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A natural product inhibits the initiation of α-synuclein aggregation and suppresses its toxicity

A natural product inhibits the initiation of α-synuclein aggregation and suppresses its toxicity | Longevity science | Scoop.it

The dogfish shark has a very strong immune system. Researchers found that squalamine, a potent antiviral and antibiotic compound found in the shark, may protect liver and blood tissues from viral infections. 

 

A new study suggests that squalamine may also be useful to treat the symptoms of Parkinson's disease.

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Sci-fi medical clinic opens in San Francisco

Sci-fi medical clinic opens in San Francisco | Longevity science | Scoop.it

San Francisco health startup Forward recently opened its first medical clinic promising a look at the gadget-filled, AI-driven, doctor's office of the future.

Resembling something that looks more like an Apple store than a traditional doctor's office, Forward proposes an entirely different approach to healthcare, with unlimited access to the clinic's medical resources through a single monthly membership fee.

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Aging and Death Are the Evolutionary Price of Complexity

Aging and Death Are the Evolutionary Price of Complexity | Longevity science | Scoop.it

Life’s ever-repeating cycles of birth and death are among the most fundamental principles of nature. An organism starts out as a single cell that grows and divides, develops into an embryo, matures and reaches adulthood, but then ages, deteriorates, and eventually succumbs to death.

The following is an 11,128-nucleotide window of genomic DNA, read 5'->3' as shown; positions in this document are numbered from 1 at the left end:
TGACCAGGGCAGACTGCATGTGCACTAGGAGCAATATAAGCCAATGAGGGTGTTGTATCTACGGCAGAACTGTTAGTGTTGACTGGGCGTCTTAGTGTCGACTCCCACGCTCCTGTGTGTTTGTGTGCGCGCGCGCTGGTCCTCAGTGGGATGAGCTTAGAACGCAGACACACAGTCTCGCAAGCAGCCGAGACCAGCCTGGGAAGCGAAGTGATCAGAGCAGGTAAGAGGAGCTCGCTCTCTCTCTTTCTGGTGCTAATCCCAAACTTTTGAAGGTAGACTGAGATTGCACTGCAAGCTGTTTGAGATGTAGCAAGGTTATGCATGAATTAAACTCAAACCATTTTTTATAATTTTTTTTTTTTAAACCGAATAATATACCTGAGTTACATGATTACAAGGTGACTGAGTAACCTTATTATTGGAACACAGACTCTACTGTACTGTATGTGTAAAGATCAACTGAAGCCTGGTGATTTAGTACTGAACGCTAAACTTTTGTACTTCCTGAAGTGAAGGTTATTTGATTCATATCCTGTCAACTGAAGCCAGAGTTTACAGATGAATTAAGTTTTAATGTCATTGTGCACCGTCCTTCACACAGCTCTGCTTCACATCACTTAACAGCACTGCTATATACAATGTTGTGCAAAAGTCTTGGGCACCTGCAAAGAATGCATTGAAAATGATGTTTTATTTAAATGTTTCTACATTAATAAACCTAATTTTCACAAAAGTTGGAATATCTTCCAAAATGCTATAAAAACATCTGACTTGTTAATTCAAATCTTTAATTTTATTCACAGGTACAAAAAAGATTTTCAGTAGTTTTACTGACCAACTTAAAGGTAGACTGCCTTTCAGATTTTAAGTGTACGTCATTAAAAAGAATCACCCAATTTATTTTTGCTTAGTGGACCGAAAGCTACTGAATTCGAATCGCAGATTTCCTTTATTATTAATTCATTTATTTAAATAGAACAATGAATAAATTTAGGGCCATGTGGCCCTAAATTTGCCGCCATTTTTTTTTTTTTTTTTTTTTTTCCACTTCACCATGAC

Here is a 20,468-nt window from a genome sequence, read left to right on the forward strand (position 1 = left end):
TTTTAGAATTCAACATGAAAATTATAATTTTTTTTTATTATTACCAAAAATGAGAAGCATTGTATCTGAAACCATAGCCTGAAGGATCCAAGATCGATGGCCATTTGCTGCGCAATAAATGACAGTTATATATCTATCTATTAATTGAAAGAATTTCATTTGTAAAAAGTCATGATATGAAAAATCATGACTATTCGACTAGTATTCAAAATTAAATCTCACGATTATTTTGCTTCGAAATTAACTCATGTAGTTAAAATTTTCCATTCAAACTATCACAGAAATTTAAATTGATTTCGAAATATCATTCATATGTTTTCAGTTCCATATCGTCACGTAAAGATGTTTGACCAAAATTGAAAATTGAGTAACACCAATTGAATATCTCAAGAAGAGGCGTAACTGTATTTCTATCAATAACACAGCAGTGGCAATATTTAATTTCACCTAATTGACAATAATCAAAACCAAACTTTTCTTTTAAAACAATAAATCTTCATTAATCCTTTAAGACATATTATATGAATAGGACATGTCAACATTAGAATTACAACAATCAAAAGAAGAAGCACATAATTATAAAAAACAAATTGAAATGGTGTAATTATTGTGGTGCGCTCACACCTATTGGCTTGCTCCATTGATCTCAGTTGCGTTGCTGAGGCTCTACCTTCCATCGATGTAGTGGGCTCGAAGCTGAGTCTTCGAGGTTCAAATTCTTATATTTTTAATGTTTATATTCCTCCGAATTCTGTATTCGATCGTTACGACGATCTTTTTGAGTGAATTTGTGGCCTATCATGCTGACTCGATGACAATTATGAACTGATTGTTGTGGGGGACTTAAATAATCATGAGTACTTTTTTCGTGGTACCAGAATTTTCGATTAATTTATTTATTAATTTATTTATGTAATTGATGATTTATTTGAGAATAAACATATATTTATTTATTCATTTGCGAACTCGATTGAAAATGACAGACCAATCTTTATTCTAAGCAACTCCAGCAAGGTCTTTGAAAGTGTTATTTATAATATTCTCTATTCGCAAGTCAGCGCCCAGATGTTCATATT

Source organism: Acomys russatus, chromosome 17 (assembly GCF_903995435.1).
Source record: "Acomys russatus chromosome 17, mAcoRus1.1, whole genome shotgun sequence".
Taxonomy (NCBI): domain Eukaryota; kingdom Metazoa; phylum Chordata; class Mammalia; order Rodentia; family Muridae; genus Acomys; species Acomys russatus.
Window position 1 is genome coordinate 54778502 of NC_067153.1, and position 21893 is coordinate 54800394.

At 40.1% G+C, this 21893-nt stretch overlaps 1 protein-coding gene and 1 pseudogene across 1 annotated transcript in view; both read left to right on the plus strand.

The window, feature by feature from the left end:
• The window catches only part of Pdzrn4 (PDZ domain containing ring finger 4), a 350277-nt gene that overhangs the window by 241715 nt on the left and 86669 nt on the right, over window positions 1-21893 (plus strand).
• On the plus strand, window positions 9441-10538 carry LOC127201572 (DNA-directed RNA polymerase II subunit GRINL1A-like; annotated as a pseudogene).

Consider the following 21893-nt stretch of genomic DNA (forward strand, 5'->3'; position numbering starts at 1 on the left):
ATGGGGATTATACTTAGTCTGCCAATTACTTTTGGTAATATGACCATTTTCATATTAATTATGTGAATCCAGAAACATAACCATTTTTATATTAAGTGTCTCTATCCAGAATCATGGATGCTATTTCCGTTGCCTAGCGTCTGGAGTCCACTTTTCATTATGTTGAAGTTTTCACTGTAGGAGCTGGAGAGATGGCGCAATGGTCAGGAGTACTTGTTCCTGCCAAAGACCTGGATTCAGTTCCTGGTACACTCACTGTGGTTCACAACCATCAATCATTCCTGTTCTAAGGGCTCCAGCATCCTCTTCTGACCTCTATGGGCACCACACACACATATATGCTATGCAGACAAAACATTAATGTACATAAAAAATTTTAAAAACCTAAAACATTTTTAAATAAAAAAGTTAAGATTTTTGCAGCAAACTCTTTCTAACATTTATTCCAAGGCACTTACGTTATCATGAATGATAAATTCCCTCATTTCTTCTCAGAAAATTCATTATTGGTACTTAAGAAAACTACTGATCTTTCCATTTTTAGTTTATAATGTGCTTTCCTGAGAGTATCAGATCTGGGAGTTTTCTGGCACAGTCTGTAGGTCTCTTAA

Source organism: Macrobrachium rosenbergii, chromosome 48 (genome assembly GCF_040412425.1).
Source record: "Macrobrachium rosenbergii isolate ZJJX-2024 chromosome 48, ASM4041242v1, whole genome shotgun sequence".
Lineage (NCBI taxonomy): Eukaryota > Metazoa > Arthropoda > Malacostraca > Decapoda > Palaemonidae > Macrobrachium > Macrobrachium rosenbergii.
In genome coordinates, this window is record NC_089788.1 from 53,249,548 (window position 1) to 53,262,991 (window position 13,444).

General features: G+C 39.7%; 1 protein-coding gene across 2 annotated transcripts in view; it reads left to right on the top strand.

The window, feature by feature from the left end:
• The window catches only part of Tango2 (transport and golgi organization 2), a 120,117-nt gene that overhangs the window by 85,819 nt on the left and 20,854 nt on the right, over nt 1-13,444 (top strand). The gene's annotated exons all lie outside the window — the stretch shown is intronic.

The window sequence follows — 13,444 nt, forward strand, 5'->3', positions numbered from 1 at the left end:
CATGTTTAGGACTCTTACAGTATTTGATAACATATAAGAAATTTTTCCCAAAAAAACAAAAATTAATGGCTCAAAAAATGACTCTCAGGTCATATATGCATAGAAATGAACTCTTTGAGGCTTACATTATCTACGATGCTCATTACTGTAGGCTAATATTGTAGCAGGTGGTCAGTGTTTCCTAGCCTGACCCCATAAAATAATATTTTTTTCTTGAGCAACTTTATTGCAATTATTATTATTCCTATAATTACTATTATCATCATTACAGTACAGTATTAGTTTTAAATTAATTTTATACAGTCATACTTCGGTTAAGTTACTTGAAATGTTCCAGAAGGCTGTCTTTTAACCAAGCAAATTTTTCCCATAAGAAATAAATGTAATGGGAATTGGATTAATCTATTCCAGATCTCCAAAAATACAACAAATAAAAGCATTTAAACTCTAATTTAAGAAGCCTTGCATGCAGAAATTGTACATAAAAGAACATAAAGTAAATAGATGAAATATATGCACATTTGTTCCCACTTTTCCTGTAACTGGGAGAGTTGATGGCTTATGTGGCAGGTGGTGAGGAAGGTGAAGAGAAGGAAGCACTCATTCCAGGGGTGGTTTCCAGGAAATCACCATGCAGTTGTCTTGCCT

But why does life have to be cyclic, and why does it have to end in senescence and death?

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Cellular Reprogramming Rejuvenates Old Mice and Boosts Lifespans 30%

Cellular Reprogramming Rejuvenates Old Mice and Boosts Lifespans 30% | Longevity science | Scoop.it

The quest for the fountain of youth is as ancient as humanity itself. Now, it appears scientists may have found the source.

Using a process designed to “reprogram” normal adult cells into pluripotent stem cells—cells that can transform into many different kinds of cells—researchers have managed to boost the life spans of mice by up to 30% and rejuvenate some of their tissues.

The treatment did not change the cell’s genetic code, but rather chemical attachments on their DNA called epigenetic marks, responsible for regulating the genome and determining how active certain genes are.

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Scale-up of nature’s tissue weaving algorithms to engineer advanced functional materials

Scale-up of nature’s tissue weaving algorithms to engineer advanced functional materials | Longevity science | Scoop.it